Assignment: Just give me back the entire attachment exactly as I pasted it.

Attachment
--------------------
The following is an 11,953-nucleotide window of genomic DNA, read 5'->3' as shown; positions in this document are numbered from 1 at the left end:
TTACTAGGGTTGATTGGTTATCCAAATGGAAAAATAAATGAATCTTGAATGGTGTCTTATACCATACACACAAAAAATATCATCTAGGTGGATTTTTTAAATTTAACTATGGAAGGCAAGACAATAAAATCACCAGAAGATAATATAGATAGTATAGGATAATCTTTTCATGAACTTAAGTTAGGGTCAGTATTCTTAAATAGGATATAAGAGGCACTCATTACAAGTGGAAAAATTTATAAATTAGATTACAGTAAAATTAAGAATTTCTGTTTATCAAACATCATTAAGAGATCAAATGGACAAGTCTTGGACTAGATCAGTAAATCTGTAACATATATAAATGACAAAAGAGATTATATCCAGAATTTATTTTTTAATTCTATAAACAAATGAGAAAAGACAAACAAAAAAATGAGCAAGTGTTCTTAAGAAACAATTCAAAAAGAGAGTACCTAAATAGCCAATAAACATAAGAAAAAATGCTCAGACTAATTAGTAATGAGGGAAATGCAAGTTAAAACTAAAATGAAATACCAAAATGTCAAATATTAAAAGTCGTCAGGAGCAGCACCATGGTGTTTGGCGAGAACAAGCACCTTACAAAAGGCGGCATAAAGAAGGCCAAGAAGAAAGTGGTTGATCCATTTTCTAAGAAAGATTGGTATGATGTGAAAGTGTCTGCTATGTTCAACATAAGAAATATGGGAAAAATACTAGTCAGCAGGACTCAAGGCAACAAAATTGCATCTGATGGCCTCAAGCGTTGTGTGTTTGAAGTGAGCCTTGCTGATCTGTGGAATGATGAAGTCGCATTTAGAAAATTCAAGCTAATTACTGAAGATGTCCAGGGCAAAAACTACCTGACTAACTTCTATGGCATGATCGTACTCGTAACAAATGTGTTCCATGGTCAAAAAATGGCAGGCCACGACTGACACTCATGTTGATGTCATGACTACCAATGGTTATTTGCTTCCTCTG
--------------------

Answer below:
The following is an 11,953-nucleotide window of genomic DNA, read 5'->3' as shown; positions in this document are numbered from 1 at the left end:
TTACTAGGGTTGATTGGTTATCCAAATGGAAAAATAAATGAATCTTGAATGGTGTCTTATACCATACACACAAAAAATATCATCTAGGTGGATTTTTTAAATTTAACTATGGAAGGCAAGACAATAAAATCACCAGAAGATAATATAGATAGTATAGGATAATCTTTTCATGAACTTAAGTTAGGGTCAGTATTCTTAAATAGGATATAAGAGGCACTCATTACAAGTGGAAAAATTTATAAATTAGATTACAGTAAAATTAAGAATTTCTGTTTATCAAACATCATTAAGAGATCAAATGGACAAGTCTTGGACTAGATCAGTAAATCTGTAACATATATAAATGACAAAAGAGATTATATCCAGAATTTATTTTTTAATTCTATAAACAAATGAGAAAAGACAAACAAAAAAATGAGCAAGTGTTCTTAAGAAACAATTCAAAAAGAGAGTACCTAAATAGCCAATAAACATAAGAAAAAATGCTCAGACTAATTAGTAATGAGGGAAATGCAAGTTAAAACTAAAATGAAATACCAAAATGTCAAATATTAAAAGTCGTCAGGAGCAGCACCATGGTGTTTGGCGAGAACAAGCACCTTACAAAAGGCGGCATAAAGAAGGCCAAGAAGAAAGTGGTTGATCCATTTTCTAAGAAAGATTGGTATGATGTGAAAGTGTCTGCTATGTTCAACATAAGAAATATGGGAAAAATACTAGTCAGCAGGACTCAAGGCAACAAAATTGCATCTGATGGCCTCAAGCGTTGTGTGTTTGAAGTGAGCCTTGCTGATCTGTGGAATGATGAAGTCGCATTTAGAAAATTCAAGCTAATTACTGAAGATGTCCAGGGCAAAAACTACCTGACTAACTTCTATGGCATGATCGTACTCGTAACAAATGTGTTCCATGGTCAAAAAATGGCAGGCCACGACTGACACTCATGTTGATGTCATGACTACCAATGGTTATTTGCTTCCTCTG